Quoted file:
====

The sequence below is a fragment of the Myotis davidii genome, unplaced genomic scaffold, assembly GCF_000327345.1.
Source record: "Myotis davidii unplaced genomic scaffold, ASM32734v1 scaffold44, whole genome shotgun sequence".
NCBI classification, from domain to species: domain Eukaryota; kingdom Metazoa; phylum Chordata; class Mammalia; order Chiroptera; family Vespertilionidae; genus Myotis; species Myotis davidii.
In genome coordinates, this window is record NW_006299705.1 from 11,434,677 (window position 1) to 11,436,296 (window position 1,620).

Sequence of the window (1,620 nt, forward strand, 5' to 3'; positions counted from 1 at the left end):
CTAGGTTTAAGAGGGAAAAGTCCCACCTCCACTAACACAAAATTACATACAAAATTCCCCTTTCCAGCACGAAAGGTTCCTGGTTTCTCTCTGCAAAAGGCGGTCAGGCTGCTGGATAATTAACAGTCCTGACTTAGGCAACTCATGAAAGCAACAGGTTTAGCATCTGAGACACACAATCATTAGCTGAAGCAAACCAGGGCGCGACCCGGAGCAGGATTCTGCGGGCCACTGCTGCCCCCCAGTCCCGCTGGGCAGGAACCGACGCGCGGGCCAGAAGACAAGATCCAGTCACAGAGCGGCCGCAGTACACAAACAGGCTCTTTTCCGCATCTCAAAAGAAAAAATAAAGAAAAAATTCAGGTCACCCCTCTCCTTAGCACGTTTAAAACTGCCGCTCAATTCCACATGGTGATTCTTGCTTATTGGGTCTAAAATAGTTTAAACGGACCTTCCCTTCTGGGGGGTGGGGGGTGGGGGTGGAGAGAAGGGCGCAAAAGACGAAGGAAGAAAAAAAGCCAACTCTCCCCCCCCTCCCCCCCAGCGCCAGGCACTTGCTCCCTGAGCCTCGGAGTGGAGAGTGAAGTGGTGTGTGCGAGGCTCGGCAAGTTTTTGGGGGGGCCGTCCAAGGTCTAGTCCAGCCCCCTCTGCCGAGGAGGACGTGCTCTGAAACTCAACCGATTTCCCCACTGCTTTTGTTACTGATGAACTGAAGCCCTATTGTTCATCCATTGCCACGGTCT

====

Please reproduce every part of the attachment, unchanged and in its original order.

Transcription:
The sequence below is a fragment of the Myotis davidii genome, unplaced genomic scaffold, assembly GCF_000327345.1.
Source record: "Myotis davidii unplaced genomic scaffold, ASM32734v1 scaffold44, whole genome shotgun sequence".
NCBI classification, from domain to species: domain Eukaryota; kingdom Metazoa; phylum Chordata; class Mammalia; order Chiroptera; family Vespertilionidae; genus Myotis; species Myotis davidii.
In genome coordinates, this window is record NW_006299705.1 from 11,434,677 (window position 1) to 11,436,296 (window position 1,620).

Sequence of the window (1,620 nt, forward strand, 5' to 3'; positions counted from 1 at the left end):
CTAGGTTTAAGAGGGAAAAGTCCCACCTCCACTAACACAAAATTACATACAAAATTCCCCTTTCCAGCACGAAAGGTTCCTGGTTTCTCTCTGCAAAAGGCGGTCAGGCTGCTGGATAATTAACAGTCCTGACTTAGGCAACTCATGAAAGCAACAGGTTTAGCATCTGAGACACACAATCATTAGCTGAAGCAAACCAGGGCGCGACCCGGAGCAGGATTCTGCGGGCCACTGCTGCCCCCCAGTCCCGCTGGGCAGGAACCGACGCGCGGGCCAGAAGACAAGATCCAGTCACAGAGCGGCCGCAGTACACAAACAGGCTCTTTTCCGCATCTCAAAAGAAAAAATAAAGAAAAAATTCAGGTCACCCCTCTCCTTAGCACGTTTAAAACTGCCGCTCAATTCCACATGGTGATTCTTGCTTATTGGGTCTAAAATAGTTTAAACGGACCTTCCCTTCTGGGGGGTGGGGGGTGGGGGTGGAGAGAAGGGCGCAAAAGACGAAGGAAGAAAAAAAGCCAACTCTCCCCCCCCTCCCCCCCAGCGCCAGGCACTTGCTCCCTGAGCCTCGGAGTGGAGAGTGAAGTGGTGTGTGCGAGGCTCGGCAAGTTTTTGGGGGGGCCGTCCAAGGTCTAGTCCAGCCCCCTCTGCCGAGGAGGACGTGCTCTGAAACTCAACCGATTTCCCCACTGCTTTTGTTACTGATGAACTGAAGCCCTATTGTTCATCCATTGCCACGGTCT